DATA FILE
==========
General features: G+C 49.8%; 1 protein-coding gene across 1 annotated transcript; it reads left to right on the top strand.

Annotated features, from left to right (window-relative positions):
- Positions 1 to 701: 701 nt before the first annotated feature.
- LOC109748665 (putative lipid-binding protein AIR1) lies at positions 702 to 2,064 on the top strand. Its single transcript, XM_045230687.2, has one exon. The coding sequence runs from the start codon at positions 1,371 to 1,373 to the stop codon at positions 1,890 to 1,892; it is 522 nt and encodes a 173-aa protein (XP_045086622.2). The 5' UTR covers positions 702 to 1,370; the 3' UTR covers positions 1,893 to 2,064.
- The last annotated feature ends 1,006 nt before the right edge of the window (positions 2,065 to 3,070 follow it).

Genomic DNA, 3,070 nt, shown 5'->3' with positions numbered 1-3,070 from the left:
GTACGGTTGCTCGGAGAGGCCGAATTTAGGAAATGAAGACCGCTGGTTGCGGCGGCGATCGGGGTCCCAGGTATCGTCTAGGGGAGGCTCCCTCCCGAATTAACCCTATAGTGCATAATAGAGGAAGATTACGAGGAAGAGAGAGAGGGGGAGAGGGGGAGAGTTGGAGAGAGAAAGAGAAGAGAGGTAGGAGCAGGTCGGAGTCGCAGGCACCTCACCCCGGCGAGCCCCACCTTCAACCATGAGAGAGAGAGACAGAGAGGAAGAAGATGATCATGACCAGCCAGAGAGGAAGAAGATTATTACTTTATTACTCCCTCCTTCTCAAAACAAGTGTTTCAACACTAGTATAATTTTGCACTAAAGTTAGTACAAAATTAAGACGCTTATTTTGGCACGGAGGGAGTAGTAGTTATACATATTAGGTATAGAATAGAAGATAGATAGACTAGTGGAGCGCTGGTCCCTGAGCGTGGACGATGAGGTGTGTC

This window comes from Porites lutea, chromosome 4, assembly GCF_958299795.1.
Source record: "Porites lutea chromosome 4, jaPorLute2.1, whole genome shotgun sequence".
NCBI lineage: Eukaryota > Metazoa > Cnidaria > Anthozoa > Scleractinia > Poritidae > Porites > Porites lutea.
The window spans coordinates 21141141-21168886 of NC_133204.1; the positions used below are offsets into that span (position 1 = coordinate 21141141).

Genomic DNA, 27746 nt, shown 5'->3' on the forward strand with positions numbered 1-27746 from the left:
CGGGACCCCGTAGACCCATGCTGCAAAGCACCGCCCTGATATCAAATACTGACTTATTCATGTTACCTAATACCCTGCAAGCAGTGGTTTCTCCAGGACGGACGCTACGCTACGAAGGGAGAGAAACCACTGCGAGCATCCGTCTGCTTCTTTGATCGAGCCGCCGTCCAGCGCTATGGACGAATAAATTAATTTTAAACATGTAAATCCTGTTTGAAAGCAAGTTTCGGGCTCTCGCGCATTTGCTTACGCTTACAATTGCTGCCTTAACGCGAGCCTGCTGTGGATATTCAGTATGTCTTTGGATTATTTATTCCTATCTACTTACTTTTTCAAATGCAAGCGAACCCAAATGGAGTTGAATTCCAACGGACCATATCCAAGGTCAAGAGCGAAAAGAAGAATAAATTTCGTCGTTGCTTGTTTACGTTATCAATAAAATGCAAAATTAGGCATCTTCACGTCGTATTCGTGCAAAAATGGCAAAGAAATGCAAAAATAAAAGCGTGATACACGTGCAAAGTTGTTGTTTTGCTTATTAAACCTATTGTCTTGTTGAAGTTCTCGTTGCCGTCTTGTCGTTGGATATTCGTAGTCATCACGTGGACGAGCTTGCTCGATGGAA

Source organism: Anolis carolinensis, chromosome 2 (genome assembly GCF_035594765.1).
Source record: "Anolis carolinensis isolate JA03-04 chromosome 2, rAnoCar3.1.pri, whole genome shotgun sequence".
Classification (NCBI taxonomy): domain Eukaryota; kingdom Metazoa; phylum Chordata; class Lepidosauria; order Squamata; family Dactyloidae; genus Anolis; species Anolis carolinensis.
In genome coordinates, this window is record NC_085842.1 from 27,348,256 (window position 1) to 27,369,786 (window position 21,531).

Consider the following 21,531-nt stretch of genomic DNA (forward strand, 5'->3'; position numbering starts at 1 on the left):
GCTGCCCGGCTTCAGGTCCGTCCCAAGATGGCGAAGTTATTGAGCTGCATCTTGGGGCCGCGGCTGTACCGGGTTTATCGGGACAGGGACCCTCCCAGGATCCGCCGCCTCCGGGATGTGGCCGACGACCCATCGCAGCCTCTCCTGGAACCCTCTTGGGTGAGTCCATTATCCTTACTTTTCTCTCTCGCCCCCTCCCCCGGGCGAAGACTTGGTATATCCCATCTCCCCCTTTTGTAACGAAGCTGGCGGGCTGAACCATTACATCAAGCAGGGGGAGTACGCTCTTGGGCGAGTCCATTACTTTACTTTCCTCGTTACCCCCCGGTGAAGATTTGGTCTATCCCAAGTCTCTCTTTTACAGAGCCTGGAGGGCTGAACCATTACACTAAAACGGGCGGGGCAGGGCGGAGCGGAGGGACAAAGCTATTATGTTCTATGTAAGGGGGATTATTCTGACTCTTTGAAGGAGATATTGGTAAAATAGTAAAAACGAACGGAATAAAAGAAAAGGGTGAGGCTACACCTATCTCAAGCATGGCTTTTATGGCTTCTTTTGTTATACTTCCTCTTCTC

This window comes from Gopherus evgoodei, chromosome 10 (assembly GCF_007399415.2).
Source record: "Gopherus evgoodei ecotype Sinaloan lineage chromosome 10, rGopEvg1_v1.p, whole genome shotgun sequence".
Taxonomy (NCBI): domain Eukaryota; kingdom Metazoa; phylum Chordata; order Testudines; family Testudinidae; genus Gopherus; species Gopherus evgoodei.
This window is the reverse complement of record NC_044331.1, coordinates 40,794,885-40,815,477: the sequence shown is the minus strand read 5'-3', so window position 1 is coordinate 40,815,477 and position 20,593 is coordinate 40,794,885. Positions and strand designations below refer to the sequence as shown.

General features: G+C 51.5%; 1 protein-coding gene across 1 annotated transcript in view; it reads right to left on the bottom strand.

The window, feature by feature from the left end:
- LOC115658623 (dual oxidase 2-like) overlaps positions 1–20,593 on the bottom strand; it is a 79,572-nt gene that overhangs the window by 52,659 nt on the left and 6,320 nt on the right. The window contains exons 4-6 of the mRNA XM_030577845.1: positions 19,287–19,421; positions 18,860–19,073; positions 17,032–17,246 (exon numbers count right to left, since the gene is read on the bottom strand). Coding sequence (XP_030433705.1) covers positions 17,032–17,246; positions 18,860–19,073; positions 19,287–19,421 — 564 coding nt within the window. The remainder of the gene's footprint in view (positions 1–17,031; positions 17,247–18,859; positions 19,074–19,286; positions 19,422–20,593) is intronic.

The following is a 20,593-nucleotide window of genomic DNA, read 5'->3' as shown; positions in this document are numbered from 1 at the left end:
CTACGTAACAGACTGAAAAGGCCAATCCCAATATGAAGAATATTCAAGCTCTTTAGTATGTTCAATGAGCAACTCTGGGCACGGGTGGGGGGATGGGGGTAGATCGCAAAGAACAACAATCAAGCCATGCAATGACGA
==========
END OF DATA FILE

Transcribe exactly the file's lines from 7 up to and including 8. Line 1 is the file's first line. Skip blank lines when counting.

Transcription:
GTACGGTTGCTCGGAGAGGCCGAATTTAGGAAATGAAGACCGCTGGTTGCGGCGGCGATCGGGGTCCCAGGTATCGTCTAGGGGAGGCTCCCTCCCGAATTAACCCTATAGTGCATAATAGAGGAAGATTACGAGGAAGAGAGAGAGGGGGAGAGGGGGAGAGTTGGAGAGAGAAAGAGAAGAGAGGTAGGAGCAGGTCGGAGTCGCAGGCACCTCACCCCGGCGAGCCCCACCTTCAACCATGAGAGAGAGAGACAGAGAGGAAGAAGATGATCATGACCAGCCAGAGAGGAAGAAGATTATTACTTTATTACTCCCTCCTTCTCAAAACAAGTGTTTCAACACTAGTATAATTTTGCACTAAAGTTAGTACAAAATTAAGACGCTTATTTTGGCACGGAGGGAGTAGTAGTTATACATATTAGGTATAGAATAGAAGATAGATAGACTAGTGGAGCGCTGGTCCCTGAGCGTGGACGATGAGGTGTGTC

This window comes from Porites lutea, chromosome 4, assembly GCF_958299795.1.